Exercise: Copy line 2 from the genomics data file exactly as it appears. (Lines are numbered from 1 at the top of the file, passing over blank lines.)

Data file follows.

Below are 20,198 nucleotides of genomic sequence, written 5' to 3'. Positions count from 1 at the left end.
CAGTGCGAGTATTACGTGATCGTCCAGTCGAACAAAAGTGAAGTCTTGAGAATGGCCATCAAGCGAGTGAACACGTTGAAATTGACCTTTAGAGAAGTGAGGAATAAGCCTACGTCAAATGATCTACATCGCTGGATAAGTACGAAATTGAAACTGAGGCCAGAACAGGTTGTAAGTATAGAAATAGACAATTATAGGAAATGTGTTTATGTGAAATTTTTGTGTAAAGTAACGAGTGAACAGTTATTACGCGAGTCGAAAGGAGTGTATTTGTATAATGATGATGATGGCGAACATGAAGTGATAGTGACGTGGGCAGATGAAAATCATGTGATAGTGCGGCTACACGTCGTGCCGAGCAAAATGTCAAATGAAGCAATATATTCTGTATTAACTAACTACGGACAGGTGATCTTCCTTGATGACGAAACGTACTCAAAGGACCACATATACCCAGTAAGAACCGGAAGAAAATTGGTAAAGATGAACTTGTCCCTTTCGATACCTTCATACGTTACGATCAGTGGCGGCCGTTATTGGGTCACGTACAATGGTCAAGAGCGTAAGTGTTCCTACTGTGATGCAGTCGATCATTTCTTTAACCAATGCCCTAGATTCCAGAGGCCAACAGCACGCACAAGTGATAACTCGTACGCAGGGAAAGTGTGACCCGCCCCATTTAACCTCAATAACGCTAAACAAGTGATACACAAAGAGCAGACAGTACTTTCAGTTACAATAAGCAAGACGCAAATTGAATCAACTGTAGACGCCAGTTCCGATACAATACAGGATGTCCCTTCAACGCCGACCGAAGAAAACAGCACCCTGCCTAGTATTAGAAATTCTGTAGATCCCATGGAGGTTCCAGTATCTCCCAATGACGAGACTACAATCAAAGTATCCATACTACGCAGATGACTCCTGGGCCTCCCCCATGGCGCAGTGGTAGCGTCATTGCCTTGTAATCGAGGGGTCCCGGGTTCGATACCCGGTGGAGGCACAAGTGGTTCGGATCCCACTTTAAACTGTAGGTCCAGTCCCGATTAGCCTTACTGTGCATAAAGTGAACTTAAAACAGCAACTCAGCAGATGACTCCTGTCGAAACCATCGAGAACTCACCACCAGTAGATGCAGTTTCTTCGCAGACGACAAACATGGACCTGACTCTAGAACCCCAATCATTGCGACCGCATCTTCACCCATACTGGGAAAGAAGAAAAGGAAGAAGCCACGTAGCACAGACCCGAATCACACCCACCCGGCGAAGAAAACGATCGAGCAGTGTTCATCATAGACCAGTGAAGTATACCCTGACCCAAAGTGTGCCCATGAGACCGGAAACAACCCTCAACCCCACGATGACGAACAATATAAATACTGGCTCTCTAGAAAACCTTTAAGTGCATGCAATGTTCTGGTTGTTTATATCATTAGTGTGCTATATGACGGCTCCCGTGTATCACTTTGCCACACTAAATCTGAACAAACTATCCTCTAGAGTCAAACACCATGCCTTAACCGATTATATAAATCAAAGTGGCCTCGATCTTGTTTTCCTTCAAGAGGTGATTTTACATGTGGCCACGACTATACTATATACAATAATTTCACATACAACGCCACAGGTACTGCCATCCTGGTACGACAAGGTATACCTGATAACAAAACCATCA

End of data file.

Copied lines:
CAGTGCGAGTATTACGTGATCGTCCAGTCGAACAAAAGTGAAGTCTTGAGAATGGCCATCAAGCGAGTGAACACGTTGAAATTGACCTTTAGAGAAGTGAGGAATAAGCCTACGTCAAATGATCTACATCGCTGGATAAGTACGAAATTGAAACTGAGGCCAGAACAGGTTGTAAGTATAGAAATAGACAATTATAGGAAATGTGTTTATGTGAAATTTTTGTGTAAAGTAACGAGTGAACAGTTATTACGCGAGTCGAAAGGAGTGTATTTGTATAATGATGATGATGGCGAACATGAAGTGATAGTGACGTGGGCAGATGAAAATCATGTGATAGTGCGGCTACACGTCGTGCCGAGCAAAATGTCAAATGAAGCAATATATTCTGTATTAACTAACTACGGACAGGTGATCTTCCTTGATGACGAAACGTACTCAAAGGACCACATATACCCAGTAAGAACCGGAAGAAAATTGGTAAAGATGAACTTGTCCCTTTCGATACCTTCATACGTTACGATCAGTGGCGGCCGTTATTGGGTCACGTACAATGGTCAAGAGCGTAAGTGTTCCTACTGTGATGCAGTCGATCATTTCTTTAACCAATGCCCTAGATTCCAGAGGCCAACAGCACGCACAAGTGATAACTCGTACGCAGGGAAAGTGTGACCCGCCCCATTTAACCTCAATAACGCTAAACAAGTGATACACAAAGAGCAGACAGTACTTTCAGTTACAATAAGCAAGACGCAAATTGAATCAACTGTAGACGCCAGTTCCGATACAATACAGGATGTCCCTTCAACGCCGACCGAAGAAAACAGCACCCTGCCTAGTATTAGAAATTCTGTAGATCCCATGGAGGTTCCAGTATCTCCCAATGACGAGACTACAATCAAAGTATCCATACTACGCAGATGACTCCTGGGCCTCCCCCATGGCGCAGTGGTAGCGTCATTGCCTTGTAATCGAGGGGTCCCGGGTTCGATACCCGGTGGAGGCACAAGTGGTTCGGATCCCACTTTAAACTGTAGGTCCAGTCCCGATTAGCCTTACTGTGCATAAAGTGAACTTAAAACAGCAACTCAGCAGATGACTCCTGTCGAAACCATCGAGAACTCACCACCAGTAGATGCAGTTTCTTCGCAGACGACAAACATGGACCTGACTCTAGAACCCCAATCATTGCGACCGCATCTTCACCCATACTGGGAAAGAAGAAAAGGAAGAAGCCACGTAGCACAGACCCGAATCACACCCACCCGGCGAAGAAAACGATCGAGCAGTGTTCATCATAGACCAGTGAAGTATACCCTGACCCAAAGTGTGCCCATGAGACCGGAAACAACCCTCAACCCCACGATGACGAACAATATAAATACTGGCTCTCTAGAAAACCTTTAAGTGCATGCAATGTTCTGGTTGTTTATATCATTAGTGTGCTATATGACGGCTCCCGTGTATCACTTTGCCACACTAAATCTGAACAAACTATCCTCTAGAGTCAAACACCATGCCTTAACCGATTATATAAATCAAAGTGGCCTCGATCTTGTTTTCCTTCAAGAGGTGATTTTACATGTGGCCACGACTATACTATATACAATAATTTCACATACAACGCCACAGGTACTGCCATCCTGGTACGACAAGGTATACCTGATAACAAAACCATCA